“Although my business was successful after ten years, during the third year of start-up we nearly lost our company because we ran out of money. But for another dimes worth of taxes regulations and fees, we would have been out of business. When I sold my shares three years ago, we were employing 160 employees and today the business is doing even better. I understand job creation is ‘at the margin,’” Andrzejewski related.
Illinois, like states across this nation, faces a severe budget crisis and an over-taxed and over-burdened middle class. It is facing the relocation of terrorists from Gitmo to Thomson, Ill. The state needs leadership that cares about the state and not the Beltway.
On the prison move, Adams notes, “I am against selling the prison to the federal government. The governor in Illinois is the one person with the power to sell it or not sell it. Constitutionally in Illinois, it’s the governor’s call.”
“I would demolish Statesville at Joliet, Ill. It’s a 19th century prison and is overcrowded, dangerous, expensive and is only open because of Chicago politics, power, patronage, and influence. As governor, I’d level Statesville and move operations to Thomson: this would alleviate over-crowding, increase safety, and save the taxpayers. The taxpayers built Thomson in 2001 for a cost of $127 million. If my plan above would have been implemented, it would have saved the taxpayers $90 million over this 9 year period.”
And how to break the stranglehold of cronyism in Illinois politics? It begins with targeted executive orders. “First I will put ‘Every Dime. Online. In Real Time.’ to show taxpayers exactly where their money is being spent. Citizens, competitive businesses and the press need to hold our politicians accountable. Tax dollars don’t belong to the government. The government is only a steward of those tax dollars. It is through the sacrifice of ordinary citizens that government is entrusted with this responsibility. They have the right to know how every single dollar is being spent.”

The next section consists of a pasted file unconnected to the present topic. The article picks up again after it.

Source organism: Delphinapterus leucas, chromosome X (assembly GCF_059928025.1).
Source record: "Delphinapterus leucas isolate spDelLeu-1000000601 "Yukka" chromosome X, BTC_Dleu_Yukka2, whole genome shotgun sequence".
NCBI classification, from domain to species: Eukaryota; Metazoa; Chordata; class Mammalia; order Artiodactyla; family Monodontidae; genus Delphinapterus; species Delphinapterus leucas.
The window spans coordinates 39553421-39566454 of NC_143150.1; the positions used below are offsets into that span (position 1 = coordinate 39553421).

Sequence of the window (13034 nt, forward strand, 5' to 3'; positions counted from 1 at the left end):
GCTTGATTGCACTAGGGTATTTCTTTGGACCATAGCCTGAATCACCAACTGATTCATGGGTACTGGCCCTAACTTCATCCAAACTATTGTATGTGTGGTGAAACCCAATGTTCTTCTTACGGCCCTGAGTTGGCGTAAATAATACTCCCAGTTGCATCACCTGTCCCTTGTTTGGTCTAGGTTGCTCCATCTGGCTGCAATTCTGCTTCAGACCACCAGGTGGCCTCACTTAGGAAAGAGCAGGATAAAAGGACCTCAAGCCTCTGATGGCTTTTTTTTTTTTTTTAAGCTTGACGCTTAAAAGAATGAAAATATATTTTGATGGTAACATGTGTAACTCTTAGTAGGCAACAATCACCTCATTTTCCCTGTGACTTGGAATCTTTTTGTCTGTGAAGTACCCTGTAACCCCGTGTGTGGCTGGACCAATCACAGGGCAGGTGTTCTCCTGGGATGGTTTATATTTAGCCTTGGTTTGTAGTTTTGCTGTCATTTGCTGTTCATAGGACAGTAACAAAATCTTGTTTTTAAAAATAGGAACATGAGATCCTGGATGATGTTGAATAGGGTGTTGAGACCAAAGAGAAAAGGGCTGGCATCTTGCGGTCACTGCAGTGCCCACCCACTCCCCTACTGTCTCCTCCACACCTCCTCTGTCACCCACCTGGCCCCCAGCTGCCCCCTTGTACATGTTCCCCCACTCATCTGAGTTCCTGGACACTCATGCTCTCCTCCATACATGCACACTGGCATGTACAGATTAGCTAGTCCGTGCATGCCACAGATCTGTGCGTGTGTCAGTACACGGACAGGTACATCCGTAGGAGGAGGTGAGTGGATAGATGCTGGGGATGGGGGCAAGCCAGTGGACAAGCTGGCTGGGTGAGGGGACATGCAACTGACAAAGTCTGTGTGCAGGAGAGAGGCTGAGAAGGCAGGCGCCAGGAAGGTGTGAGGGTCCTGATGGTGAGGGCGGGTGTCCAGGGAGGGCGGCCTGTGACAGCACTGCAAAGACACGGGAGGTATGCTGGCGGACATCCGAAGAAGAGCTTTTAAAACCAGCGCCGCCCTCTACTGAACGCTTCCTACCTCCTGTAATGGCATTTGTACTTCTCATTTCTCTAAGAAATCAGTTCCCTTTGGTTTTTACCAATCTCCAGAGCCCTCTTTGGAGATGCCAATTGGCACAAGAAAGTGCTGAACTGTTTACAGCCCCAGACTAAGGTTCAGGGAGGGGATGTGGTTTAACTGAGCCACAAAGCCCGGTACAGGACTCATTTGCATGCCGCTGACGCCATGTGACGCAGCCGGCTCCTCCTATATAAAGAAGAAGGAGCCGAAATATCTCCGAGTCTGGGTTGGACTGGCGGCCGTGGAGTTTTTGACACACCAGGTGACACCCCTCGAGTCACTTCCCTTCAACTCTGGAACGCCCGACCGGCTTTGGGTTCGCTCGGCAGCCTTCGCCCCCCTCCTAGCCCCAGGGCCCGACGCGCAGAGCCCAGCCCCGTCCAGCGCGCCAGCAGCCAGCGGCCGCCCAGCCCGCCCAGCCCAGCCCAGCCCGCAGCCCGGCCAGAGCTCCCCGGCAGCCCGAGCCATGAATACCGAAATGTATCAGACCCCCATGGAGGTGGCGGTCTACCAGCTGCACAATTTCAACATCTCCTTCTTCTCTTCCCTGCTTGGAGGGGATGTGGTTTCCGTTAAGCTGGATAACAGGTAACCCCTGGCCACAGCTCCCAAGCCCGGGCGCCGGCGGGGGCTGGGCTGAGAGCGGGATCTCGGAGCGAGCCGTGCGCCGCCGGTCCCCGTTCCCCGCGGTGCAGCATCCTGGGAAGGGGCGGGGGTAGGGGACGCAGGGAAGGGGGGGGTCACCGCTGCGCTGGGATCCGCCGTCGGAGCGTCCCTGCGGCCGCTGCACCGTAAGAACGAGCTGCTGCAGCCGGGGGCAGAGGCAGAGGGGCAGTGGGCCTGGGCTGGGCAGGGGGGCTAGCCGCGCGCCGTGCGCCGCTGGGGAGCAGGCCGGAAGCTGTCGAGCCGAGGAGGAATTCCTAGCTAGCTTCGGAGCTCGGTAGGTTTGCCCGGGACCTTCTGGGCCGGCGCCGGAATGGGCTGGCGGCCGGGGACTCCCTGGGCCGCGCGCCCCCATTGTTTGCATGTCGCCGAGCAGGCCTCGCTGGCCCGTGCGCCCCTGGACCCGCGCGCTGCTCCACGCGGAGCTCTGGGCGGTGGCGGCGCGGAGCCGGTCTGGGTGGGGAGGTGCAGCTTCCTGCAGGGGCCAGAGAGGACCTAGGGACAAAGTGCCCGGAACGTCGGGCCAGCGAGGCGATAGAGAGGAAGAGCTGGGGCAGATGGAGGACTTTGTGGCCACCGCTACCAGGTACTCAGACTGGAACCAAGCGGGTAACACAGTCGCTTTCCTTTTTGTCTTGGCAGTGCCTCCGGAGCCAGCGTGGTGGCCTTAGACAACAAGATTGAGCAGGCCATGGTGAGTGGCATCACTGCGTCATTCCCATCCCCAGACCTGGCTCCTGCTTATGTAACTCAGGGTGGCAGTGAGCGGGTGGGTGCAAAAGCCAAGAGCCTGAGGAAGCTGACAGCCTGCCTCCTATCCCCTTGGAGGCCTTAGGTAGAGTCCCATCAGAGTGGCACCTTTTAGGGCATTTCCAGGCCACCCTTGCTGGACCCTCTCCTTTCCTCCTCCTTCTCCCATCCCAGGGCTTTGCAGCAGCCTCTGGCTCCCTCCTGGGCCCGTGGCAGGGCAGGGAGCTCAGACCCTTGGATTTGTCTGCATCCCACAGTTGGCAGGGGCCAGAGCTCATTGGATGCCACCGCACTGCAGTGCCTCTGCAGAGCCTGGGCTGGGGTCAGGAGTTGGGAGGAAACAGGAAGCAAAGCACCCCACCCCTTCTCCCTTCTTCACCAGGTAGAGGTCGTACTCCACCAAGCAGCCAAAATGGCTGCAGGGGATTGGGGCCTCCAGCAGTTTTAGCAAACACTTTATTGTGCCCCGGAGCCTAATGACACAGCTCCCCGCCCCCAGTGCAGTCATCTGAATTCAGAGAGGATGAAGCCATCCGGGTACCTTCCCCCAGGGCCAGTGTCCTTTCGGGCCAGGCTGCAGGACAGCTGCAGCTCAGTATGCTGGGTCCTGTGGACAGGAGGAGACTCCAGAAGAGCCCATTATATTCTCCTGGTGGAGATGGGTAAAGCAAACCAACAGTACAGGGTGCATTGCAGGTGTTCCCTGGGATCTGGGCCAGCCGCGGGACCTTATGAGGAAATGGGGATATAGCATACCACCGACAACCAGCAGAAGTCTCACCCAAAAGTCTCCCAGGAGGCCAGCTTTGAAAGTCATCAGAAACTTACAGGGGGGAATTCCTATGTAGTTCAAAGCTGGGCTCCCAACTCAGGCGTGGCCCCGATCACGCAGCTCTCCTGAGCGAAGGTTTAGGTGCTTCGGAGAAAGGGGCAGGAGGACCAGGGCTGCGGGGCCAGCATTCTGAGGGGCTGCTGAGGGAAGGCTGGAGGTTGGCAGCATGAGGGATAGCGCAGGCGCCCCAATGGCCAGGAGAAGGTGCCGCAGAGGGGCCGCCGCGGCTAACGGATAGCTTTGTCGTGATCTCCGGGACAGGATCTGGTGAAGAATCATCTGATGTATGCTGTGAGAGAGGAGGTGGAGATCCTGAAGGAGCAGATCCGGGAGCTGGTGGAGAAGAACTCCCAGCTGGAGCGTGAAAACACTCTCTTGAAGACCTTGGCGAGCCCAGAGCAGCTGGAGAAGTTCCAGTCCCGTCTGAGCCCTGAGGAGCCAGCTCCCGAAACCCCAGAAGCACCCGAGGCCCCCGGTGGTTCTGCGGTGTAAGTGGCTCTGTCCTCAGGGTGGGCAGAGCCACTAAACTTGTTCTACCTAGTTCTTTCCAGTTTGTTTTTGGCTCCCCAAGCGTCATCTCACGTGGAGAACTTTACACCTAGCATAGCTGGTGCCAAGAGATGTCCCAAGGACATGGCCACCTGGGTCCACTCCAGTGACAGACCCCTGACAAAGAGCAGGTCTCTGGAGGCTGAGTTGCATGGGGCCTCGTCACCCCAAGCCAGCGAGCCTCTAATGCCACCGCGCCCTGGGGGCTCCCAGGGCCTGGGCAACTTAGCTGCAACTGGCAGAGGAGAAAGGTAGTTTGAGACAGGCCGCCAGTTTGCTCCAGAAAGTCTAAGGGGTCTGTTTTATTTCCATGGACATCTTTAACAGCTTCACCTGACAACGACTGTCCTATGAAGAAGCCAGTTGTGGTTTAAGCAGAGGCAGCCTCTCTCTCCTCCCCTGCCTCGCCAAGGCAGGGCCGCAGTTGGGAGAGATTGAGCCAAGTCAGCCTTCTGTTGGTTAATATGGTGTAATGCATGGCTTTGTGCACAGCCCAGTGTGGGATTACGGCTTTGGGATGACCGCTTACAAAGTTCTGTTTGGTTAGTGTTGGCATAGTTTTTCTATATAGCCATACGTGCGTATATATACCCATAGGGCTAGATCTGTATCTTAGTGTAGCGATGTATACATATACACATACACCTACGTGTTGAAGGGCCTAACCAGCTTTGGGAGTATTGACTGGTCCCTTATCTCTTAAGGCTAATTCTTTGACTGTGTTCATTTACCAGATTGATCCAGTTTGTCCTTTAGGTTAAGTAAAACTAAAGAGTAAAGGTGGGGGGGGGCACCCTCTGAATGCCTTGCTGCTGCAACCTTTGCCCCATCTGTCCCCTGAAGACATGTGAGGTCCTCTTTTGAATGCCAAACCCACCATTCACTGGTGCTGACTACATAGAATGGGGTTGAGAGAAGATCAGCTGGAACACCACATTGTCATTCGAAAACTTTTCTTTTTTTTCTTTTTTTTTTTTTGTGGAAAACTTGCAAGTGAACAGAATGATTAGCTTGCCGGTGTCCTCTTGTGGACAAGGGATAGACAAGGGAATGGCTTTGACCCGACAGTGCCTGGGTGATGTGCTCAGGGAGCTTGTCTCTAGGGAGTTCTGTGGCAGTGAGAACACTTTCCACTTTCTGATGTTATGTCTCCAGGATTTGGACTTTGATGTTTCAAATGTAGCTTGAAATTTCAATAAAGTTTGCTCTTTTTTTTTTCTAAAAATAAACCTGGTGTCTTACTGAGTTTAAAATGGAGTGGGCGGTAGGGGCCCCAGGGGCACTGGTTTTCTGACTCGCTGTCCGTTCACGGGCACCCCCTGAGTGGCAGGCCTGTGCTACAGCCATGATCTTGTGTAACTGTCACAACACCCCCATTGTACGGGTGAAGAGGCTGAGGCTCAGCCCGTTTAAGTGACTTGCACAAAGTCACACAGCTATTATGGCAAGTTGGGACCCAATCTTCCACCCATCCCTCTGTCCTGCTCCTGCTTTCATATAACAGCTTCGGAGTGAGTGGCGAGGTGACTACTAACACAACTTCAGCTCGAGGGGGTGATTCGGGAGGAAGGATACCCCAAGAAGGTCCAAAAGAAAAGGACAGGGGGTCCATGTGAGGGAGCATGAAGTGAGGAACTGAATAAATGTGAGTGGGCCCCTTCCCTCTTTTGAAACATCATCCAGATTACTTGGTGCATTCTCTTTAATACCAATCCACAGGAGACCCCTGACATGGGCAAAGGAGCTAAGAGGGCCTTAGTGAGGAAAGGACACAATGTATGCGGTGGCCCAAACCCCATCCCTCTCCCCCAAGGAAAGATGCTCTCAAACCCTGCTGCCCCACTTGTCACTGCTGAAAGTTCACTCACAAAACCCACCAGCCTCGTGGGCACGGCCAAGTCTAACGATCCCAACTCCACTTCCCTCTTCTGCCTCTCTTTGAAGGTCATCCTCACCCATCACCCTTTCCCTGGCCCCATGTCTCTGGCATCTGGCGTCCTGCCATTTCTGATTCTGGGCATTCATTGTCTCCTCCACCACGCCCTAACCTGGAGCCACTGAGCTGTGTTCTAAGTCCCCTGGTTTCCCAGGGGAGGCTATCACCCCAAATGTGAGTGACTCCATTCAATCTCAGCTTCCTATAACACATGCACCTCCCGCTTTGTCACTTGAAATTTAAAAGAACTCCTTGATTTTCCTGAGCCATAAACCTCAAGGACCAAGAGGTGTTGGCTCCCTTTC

“Second, I will order a top to bottom forensic accounting of the entire $55b a year budget. This will save Illinois taxpayers $3-$5 billion! A Kansas Democrat governor did a forensic audit and saved Kansas taxpayers $1 billion, and Texas saved $8 billion. Illinois can use the money to pay $5 billion of unpaid bills that sit on the Comptrollers desk. We are bankrupting our service providers, while dollars continue to follow the insiders and fat cats. For all the political experience I’m running against, they passed a pork-barrel $31 billion capital construction bill in the last legislative session. I’ve got bad news, Illinois is nearly bankrupt! The best jobs bill is a forensic audit to pay our bills!”
Like many races to come in 2010, the Illinois gubernatorial race, beginning with the primary, is changing the landscape.